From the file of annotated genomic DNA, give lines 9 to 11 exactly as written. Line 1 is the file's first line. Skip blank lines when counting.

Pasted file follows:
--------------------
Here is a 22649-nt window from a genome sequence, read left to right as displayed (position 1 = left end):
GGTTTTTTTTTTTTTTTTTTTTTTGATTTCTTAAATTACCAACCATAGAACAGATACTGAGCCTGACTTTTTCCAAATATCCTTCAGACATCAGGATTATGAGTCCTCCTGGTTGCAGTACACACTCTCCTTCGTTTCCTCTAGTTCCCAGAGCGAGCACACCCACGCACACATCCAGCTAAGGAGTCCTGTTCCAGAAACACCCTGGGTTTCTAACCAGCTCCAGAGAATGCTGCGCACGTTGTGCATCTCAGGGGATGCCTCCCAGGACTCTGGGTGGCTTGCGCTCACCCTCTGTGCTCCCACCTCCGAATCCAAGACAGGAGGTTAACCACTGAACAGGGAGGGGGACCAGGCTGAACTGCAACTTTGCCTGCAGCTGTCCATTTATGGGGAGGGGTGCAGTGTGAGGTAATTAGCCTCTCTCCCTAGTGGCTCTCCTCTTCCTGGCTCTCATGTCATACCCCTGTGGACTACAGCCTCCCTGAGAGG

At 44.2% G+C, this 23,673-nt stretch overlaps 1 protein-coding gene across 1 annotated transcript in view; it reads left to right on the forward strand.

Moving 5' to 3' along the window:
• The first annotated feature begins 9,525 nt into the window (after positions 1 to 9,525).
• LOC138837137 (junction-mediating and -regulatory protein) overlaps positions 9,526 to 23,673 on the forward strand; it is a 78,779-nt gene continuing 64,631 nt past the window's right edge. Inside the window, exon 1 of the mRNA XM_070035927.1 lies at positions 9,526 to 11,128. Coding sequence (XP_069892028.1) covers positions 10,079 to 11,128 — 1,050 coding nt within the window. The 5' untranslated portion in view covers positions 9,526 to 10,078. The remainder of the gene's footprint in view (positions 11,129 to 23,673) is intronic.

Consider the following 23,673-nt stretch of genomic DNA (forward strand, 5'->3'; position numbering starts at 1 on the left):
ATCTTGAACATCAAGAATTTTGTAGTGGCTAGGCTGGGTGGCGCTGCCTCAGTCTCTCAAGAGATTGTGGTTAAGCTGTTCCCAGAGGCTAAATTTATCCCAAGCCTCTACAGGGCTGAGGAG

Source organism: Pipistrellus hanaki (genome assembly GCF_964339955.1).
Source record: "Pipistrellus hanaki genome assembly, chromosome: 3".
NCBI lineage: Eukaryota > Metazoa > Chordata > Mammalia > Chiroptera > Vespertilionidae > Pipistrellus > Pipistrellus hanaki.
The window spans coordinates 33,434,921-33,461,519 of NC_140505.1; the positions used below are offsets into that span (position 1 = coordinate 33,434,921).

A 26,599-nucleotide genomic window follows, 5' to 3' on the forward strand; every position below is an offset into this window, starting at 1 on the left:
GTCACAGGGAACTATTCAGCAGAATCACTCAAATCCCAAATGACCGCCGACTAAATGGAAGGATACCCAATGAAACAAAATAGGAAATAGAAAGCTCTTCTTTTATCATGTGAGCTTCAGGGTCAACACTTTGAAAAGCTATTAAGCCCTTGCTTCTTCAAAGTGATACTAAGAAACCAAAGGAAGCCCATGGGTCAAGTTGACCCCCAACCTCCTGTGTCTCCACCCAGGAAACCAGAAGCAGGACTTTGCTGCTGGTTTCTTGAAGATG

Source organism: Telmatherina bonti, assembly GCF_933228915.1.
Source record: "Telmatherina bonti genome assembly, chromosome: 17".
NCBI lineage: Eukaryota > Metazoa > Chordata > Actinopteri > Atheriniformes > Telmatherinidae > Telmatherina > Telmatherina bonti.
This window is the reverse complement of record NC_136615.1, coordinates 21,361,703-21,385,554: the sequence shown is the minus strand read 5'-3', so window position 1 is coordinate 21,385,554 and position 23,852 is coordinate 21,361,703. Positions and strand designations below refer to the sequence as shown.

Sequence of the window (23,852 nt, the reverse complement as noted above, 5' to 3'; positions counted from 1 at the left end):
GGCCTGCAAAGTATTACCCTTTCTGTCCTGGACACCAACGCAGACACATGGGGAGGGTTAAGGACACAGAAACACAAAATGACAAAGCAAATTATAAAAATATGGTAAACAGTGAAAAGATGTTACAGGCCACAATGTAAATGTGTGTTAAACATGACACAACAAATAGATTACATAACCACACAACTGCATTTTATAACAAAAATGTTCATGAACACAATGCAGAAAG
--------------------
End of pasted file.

Source organism: Pipistrellus hanaki (genome assembly GCF_964339955.1).
Source record: "Pipistrellus hanaki genome assembly, chromosome: 3".
NCBI lineage: Eukaryota > Metazoa > Chordata > Mammalia > Chiroptera > Vespertilionidae > Pipistrellus > Pipistrellus hanaki.